Even in moments of deepest despair Mr. Echols found ways to toughen himself. And they are not the usual methods found in prison memoirs. “I was much more flexible in mind and body as a youth,” he writes, about the difficulty of absorbing each new horror. But he developed a strong spirituality. He fell in love and got married. (He has much to say about his wife, Lorri, who had no reason to think he would ever be free when their courtship began.) And he already had the advantage of an odd perspective, one that found happiness in dark winter nights and extreme physical conditions. “Today my feet bled through two pairs of socks,” he writes. “It was bliss.”

Mr. Echols’s prison story is not consistent in tone. As he wrote in an earlier, self-published book, “Almost Home,” which is partly incorporated here, he felt hopeless and ghostly for a long time. That’s the mood early in “Life After Death,” but he gradually begins seeing glints of light. He learns that Axl Rose has been spotted in a West Memphis Three T-shirt. Eddie Vedder of Pearl Jam, prompted by “Paradise Lost,” tries to get in touch with Mr. Echols’s lawyer (who at first doesn’t recognize Mr. Vedder’s name). And Peter Jackson brings his “Lord of the Rings” clout to aiding the defense effort for Mr. Echols. Mr. Jackson, a producer of “West of Memphis,” helped pay for the DNA testing that helped persuade the State of Arkansas to back off.

Now Mr. Echols, who may love heavy metal but cites a Medici as a role model, is a free man with his own celebrity aura. He has written a haunting book, and the story it tells is hardly over. He is living out a sequel that is no less strange and magickal than what he has already been through.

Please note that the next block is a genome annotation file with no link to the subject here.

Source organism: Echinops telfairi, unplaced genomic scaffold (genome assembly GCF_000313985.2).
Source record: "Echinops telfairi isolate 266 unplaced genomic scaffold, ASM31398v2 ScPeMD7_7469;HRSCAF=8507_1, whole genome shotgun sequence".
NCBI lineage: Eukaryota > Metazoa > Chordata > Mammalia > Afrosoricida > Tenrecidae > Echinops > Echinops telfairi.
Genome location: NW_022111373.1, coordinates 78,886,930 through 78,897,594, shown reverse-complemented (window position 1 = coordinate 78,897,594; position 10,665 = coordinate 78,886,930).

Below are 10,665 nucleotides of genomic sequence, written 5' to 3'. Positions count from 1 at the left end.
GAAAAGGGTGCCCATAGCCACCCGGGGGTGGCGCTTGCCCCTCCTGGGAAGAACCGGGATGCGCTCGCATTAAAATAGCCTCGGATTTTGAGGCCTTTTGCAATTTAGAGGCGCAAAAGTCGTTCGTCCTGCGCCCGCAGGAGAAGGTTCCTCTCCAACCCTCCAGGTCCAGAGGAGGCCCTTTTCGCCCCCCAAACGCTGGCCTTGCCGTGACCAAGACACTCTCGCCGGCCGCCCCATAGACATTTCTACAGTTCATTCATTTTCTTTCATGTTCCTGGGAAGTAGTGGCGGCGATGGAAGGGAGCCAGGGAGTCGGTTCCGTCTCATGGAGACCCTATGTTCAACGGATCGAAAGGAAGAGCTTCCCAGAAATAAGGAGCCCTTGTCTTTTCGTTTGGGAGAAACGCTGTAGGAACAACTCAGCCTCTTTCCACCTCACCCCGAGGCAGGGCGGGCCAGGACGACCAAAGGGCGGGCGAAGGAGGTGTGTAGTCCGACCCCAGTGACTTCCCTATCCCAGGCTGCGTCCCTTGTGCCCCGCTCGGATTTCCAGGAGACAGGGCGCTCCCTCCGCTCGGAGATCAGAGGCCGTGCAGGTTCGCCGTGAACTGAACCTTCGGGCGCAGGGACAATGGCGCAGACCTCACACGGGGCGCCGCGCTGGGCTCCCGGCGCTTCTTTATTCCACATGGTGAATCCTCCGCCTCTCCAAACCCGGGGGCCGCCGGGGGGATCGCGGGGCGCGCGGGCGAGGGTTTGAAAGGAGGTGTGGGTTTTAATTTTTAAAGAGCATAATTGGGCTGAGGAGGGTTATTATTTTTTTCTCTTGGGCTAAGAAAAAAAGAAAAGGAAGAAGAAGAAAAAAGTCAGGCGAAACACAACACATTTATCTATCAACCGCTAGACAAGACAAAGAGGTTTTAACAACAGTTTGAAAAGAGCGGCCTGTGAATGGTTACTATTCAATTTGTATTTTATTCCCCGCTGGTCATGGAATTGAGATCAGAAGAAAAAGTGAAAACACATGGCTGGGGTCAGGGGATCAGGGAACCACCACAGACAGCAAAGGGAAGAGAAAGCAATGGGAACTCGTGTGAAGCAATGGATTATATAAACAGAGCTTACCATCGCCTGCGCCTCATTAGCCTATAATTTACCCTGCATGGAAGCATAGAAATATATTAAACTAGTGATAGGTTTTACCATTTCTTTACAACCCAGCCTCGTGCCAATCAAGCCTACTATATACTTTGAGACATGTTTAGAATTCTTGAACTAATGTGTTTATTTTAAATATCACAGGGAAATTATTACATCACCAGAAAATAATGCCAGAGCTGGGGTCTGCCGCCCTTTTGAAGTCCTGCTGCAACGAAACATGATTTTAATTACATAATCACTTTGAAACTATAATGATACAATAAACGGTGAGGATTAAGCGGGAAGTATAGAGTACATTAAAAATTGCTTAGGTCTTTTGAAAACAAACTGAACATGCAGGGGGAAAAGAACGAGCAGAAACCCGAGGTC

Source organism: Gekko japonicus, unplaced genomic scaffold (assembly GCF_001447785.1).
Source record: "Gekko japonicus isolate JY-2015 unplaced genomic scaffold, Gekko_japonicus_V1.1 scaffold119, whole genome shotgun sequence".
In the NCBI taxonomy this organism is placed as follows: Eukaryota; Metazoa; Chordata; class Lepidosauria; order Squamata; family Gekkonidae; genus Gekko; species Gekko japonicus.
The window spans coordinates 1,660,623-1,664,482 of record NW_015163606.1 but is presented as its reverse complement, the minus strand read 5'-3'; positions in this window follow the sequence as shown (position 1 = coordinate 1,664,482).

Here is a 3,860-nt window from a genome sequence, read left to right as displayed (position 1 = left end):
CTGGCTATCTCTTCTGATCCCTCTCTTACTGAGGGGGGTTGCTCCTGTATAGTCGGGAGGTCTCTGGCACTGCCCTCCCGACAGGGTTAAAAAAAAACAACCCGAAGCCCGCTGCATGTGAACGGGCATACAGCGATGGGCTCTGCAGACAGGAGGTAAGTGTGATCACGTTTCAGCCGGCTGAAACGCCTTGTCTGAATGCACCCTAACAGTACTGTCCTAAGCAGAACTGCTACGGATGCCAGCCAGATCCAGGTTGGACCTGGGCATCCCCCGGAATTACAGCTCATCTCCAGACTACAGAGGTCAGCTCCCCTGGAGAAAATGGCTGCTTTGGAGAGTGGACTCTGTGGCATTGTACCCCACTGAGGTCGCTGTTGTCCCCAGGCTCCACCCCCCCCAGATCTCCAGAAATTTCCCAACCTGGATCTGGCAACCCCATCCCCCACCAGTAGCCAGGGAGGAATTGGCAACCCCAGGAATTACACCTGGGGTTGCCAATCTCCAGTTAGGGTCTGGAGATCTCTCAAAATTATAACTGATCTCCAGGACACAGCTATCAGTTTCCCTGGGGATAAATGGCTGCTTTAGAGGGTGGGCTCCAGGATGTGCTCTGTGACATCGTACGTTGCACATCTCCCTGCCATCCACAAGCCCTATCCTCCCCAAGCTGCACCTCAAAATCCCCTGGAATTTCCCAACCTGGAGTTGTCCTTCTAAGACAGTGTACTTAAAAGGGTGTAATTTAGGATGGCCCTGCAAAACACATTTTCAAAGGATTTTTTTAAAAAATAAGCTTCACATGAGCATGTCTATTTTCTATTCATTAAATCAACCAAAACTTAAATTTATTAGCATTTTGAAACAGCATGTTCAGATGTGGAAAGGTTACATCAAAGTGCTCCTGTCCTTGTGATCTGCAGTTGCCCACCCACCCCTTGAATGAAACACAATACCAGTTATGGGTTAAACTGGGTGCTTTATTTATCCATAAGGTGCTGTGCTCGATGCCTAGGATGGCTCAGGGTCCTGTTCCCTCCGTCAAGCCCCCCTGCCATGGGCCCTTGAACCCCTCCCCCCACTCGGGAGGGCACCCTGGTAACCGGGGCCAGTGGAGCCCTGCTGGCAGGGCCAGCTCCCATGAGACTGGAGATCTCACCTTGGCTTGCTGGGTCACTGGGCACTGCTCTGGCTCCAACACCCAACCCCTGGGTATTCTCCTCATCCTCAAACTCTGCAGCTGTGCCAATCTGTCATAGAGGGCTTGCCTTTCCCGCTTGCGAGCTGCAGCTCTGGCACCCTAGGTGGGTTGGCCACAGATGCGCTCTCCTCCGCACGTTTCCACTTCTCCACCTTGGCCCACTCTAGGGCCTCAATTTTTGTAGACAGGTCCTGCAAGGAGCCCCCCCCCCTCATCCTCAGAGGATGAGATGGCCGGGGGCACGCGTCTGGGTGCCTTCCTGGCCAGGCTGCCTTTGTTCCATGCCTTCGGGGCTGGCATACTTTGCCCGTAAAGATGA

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Old 09-20-2012, 05:11 PM
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Re: Damien Echols (West Memphis 3) Writes Book

Quote:
Originally Posted by LadyPox View Post
Eddie Vedder of Pearl Jam, prompted by “Paradise Lost,” tries to get in touch with Mr. Echols’s lawyer
Army Reserve is such an awesome song; penned by Echols/Vedder

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Old 09-20-2012, 06:05 PM
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Re: Damien Echols (West Memphis 3) Writes Book

This sounds like a good read. Will be reading this.

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Old 09-21-2012, 06:24 PM
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Re: Damien Echols (West Memphis 3) Writes Book

I'm so happy he and the other two guys finally got their freedom back while they could still enjoy some of their lives!

There wasn't one speck of evidence against them.

If this was the first case you ever watched, you should have recognized that fact. Ray Charles saw it!

The one boy's stepfather was guilty since Day One.

The biggest mouth is usually the guilty one.

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Old 09-21-2012, 06:53 PM
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Re: Damien Echols (West Memphis 3) Writes Book

Cannot wait to read his book.

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Old 09-21-2012, 08:27 PM
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Re: Damien Echols (West Memphis 3) Writes Book

Certainly an interesting read

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Old 09-22-2012, 12:32 AM
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Will be reading ASAP.

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Old 09-22-2012, 01:34 AM
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Re: Damien Echols (West Memphis 3) Writes Book

I'll wait and see if he puts it out on audio book.

I like to listen to them while driving.

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Old 09-22-2012, 02:20 AM
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I was gonna see if it's on kindle cause it will read it to me on road trips. ;)